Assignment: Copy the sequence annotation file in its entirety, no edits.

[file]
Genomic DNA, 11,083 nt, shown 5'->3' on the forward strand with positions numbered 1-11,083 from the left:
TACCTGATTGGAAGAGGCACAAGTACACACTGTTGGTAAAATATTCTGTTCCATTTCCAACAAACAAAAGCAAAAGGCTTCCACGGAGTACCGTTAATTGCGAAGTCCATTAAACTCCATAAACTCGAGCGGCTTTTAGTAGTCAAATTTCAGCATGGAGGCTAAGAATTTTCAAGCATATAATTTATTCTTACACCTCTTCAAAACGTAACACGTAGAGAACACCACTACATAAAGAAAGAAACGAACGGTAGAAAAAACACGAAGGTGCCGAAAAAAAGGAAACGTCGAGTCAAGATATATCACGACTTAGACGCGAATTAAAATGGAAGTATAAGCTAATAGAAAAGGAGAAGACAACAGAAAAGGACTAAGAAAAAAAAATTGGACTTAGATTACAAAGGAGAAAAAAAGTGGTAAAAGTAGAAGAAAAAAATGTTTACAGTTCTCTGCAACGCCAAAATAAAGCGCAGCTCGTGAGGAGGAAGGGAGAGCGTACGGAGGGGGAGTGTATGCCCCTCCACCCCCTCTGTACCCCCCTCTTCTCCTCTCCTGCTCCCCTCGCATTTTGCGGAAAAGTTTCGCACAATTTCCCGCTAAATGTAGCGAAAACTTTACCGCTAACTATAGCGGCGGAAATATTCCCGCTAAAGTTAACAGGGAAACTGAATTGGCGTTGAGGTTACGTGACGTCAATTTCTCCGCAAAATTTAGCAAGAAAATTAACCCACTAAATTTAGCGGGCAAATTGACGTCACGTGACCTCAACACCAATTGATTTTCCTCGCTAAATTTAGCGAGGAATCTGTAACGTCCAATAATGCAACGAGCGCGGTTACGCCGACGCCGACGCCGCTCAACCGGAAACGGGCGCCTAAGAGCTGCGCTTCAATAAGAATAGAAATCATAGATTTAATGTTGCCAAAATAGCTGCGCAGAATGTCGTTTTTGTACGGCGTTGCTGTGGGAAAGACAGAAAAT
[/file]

Genomic DNA, 11,083 nt, shown 5'->3' on the forward strand with positions numbered 1-11,083 from the left:
TACCTGATTGGAAGAGGCACAAGTACACACTGTTGGTAAAATATTCTGTTCCATTTCCAACAAACAAAAGCAAAAGGCTTCCACGGAGTACCGTTAATTGCGAAGTCCATTAAACTCCATAAACTCGAGCGGCTTTTAGTAGTCAAATTTCAGCATGGAGGCTAAGAATTTTCAAGCATATAATTTATTCTTACACCTCTTCAAAACGTAACACGTAGAGAACACCACTACATAAAGAAAGAAACGAACGGTAGAAAAAACACGAAGGTGCCGAAAAAAAGGAAACGTCGAGTCAAGATATATCACGACTTAGACGCGAATTAAAATGGAAGTATAAGCTAATAGAAAAGGAGAAGACAACAGAAAAGGACTAAGAAAAAAAAATTGGACTTAGATTACAAAGGAGAAAAAAAGTGGTAAAAGTAGAAGAAAAAAATGTTTACAGTTCTCTGCAACGCCAAAATAAAGCGCAGCTCGTGAGGAGGAAGGGAGAGCGTACGGAGGGGGAGTGTATGCCCCTCCACCCCCTCTGTACCCCCCTCTTCTCCTCTCCTGCTCCCCTCGCATTTTGCGGAAAAGTTTCGCACAATTTCCCGCTAAATGTAGCGAAAACTTTACCGCTAACTATAGCGGCGGAAATATTCCCGCTAAAGTTAACAGGGAAACTGAATTGGCGTTGAGGTTACGTGACGTCAATTTCTCCGCAAAATTTAGCAAGAAAATTAACCCACTAAATTTAGCGGGCAAATTGACGTCACGTGACCTCAACACCAATTGATTTTCCTCGCTAAATTTAGCGAGGAATCTGTAACGTCCAATAATGCAACGAGCGCGGTTACGCCGACGCCGACGCCGCTCAACCGGAAACGGGCGCCTAAGAGCTGCGCTTCAATAAGAATAGAAATCATAGATTTAATGTTGCCAAAATAGCTGCGCAGAATGTCGTTTTTGTACGGCGTTGCTGTGGGAAAGACAGAAAAT